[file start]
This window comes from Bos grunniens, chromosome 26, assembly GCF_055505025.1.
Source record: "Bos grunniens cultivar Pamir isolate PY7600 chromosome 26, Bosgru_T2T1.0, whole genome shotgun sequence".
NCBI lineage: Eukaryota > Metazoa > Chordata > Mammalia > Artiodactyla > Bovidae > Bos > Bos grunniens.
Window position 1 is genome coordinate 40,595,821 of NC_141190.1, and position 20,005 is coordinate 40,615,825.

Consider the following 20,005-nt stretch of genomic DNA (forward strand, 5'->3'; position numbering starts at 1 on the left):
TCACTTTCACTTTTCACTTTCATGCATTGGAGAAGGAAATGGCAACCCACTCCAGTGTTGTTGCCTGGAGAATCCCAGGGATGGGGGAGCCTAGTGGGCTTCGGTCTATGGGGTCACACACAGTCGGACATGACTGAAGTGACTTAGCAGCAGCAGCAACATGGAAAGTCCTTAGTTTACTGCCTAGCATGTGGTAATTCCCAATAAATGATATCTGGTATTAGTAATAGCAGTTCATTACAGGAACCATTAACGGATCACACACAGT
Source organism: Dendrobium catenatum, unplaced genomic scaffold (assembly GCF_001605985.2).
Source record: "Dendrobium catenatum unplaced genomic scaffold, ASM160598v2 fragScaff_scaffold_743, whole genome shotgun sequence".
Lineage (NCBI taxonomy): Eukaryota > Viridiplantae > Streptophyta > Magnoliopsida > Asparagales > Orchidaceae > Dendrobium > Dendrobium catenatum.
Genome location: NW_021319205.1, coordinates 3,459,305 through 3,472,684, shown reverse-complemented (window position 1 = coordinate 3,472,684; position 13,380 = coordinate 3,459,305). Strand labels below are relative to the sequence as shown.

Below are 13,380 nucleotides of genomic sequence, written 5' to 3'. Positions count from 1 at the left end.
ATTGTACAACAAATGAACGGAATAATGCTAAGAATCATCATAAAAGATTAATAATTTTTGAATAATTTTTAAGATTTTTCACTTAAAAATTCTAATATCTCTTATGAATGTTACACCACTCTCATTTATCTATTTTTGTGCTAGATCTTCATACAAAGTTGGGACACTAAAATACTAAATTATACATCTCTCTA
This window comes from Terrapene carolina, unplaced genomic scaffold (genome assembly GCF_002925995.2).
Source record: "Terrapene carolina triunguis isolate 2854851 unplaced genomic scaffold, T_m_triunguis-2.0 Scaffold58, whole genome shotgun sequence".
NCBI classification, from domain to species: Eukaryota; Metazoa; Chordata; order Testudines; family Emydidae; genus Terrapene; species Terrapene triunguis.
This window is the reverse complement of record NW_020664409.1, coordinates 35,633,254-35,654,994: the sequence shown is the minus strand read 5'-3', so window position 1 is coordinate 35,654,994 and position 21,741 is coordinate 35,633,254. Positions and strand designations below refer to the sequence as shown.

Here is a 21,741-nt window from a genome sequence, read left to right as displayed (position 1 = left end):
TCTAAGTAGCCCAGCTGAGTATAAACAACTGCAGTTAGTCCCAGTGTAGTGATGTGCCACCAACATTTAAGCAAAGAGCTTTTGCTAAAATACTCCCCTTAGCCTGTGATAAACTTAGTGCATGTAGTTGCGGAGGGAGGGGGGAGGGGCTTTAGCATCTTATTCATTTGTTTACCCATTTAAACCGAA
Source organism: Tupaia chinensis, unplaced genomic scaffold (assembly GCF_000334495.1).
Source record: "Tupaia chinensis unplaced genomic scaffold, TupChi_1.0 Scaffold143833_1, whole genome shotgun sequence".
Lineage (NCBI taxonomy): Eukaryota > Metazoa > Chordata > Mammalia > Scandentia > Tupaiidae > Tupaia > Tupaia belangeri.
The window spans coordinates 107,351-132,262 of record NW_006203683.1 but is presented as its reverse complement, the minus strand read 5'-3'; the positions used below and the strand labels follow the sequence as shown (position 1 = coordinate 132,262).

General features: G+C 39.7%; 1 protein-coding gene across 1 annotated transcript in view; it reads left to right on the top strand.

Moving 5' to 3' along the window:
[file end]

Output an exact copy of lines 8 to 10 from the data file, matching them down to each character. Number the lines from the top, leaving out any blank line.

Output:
Source record: "Dendrobium catenatum unplaced genomic scaffold, ASM160598v2 fragScaff_scaffold_743, whole genome shotgun sequence".
Lineage (NCBI taxonomy): Eukaryota > Viridiplantae > Streptophyta > Magnoliopsida > Asparagales > Orchidaceae > Dendrobium > Dendrobium catenatum.
Genome location: NW_021319205.1, coordinates 3,459,305 through 3,472,684, shown reverse-complemented (window position 1 = coordinate 3,472,684; position 13,380 = coordinate 3,459,305). Strand labels below are relative to the sequence as shown.